A new company providing air traffic control services will be set up by 2015, breaking away from the Civil Aviation Department and the Ministry of Communications and Works, Minister Marios Demetriades said on Wednesday.
This is part of a new process to privatise or outsource to the private sector many of the public utilities and state-controlled monopolies, as part of a debt reduction and bailout programme imposed by the Troika of international lenders to Cyprus.
The government plans to privatise at least eight services and organisations within the next four years in order to cut down on public spending and to improve efficiencies, raised a further 1.8 bln euros to help reduce a runaway public debt that, combined with an over-inflated banking sector, brought the island’s economy to its knees last year.
One of the first services to be privatised is the management of the Limassol and Larnaca ports, with the Cyprus Ports Authority remaining the owner and regulator, but not operator. On Tuesday, the government also said it was planning to sell the National Lottery, that in 2013 alone earned about 20 mln euros in profits.
Other privatisations slated over the next four years include the state-owned telco Cyta, the power company EAC, stakes in public companies and other assets.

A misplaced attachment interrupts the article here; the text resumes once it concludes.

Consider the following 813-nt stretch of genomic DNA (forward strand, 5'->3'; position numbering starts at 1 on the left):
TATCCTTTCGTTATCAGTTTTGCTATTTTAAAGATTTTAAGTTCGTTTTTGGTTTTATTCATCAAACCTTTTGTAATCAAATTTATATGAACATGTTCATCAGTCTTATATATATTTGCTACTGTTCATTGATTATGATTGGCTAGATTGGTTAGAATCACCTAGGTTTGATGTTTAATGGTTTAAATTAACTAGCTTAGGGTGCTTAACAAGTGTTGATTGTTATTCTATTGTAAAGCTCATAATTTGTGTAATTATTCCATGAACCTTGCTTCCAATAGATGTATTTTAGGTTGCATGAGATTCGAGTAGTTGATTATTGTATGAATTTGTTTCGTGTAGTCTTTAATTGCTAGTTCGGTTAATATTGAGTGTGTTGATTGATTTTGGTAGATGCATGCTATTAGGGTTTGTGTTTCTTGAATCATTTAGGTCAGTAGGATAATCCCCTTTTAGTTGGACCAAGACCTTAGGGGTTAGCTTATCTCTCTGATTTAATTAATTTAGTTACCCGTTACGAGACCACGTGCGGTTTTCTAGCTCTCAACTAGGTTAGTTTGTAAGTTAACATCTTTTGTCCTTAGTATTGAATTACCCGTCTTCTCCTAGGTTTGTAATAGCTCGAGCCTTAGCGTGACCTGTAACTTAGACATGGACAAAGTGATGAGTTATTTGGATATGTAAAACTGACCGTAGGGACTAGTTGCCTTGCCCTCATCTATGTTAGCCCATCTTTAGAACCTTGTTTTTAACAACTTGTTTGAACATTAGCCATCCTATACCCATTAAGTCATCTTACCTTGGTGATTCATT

Air traffic control is a good revenue earner, with annual profits for the state estimated at about 60 mln euros, primarily because of the fly-overs within the Nicosia Flight Information Region (FIR) due to the security provided in an otherwise high-risk and conflict area.
The Minister stated that he received a preliminary study on the creation of the new company, and expects a similar study to be handed over by summer, on the restructuring of the Civil Aviation Department.
Demetriades was speaking after a meeting with Eurocontrol Director Network Manager Joe Sultana, in Nicosia, who is working on the establishment of the new company and a proposition concerning the Department’s restructuring.
According to the Minister, changes will take effect after having secured the agreement of all parties involved, including militant trade unions, in order to reach the desired goal through collective work.
With the establishment of the new company, the Civil Aviation Department will handle issues concerning only licensing, certification, training and supervision.
It is expected that the operation of the new company would solve certain problems, such as the delays in Cyprus airspace, a problem Turkey is trying to use to its advantage and attribute a role to the illegal control centre in Turkish-occupied Tymbou.
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